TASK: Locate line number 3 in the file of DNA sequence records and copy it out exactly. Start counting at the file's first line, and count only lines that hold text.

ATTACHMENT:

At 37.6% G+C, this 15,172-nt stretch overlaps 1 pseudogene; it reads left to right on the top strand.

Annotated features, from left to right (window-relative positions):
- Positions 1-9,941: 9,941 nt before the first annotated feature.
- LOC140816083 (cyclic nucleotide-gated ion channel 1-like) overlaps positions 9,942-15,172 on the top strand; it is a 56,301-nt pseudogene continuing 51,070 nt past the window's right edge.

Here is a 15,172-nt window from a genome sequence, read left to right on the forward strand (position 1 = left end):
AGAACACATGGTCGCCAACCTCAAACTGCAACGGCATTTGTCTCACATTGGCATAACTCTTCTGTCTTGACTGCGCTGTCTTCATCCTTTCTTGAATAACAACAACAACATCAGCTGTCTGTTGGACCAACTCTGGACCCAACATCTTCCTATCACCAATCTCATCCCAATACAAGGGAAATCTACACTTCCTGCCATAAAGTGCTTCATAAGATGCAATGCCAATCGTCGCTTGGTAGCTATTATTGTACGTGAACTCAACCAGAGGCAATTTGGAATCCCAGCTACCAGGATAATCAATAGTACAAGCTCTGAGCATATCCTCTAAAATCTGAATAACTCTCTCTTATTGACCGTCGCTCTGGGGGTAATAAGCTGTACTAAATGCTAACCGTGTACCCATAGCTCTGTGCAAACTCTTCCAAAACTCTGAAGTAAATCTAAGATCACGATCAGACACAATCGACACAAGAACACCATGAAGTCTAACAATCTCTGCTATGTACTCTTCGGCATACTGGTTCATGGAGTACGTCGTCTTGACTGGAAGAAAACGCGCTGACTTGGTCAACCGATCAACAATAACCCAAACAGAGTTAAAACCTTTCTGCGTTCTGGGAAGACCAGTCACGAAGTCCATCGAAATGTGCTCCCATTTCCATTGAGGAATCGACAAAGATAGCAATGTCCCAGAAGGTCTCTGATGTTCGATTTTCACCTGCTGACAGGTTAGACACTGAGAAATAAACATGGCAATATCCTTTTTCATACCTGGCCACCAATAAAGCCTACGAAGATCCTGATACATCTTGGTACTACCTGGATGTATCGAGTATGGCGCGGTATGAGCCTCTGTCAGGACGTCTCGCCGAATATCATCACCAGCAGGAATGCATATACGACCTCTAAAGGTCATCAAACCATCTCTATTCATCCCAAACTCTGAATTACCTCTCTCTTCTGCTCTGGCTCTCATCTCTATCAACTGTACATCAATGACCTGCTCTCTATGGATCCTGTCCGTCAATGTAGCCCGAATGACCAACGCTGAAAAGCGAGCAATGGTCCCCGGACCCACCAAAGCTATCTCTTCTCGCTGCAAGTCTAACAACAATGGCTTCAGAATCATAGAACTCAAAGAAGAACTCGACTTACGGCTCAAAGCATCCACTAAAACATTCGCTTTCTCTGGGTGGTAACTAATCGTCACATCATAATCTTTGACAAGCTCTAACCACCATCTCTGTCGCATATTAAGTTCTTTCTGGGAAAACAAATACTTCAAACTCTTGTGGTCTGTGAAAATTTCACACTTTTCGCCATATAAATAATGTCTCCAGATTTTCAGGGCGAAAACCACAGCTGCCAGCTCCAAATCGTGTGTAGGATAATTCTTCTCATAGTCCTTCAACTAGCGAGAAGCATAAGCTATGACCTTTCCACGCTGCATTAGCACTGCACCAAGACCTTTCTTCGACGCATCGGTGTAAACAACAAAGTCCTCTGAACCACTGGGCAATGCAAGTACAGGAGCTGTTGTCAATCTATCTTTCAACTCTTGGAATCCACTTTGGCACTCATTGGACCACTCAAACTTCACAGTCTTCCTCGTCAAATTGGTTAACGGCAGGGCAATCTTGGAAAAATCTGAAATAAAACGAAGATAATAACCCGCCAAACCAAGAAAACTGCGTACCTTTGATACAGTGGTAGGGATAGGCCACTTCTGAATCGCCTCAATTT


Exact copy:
- Positions 1-9,941: 9,941 nt before the first annotated feature.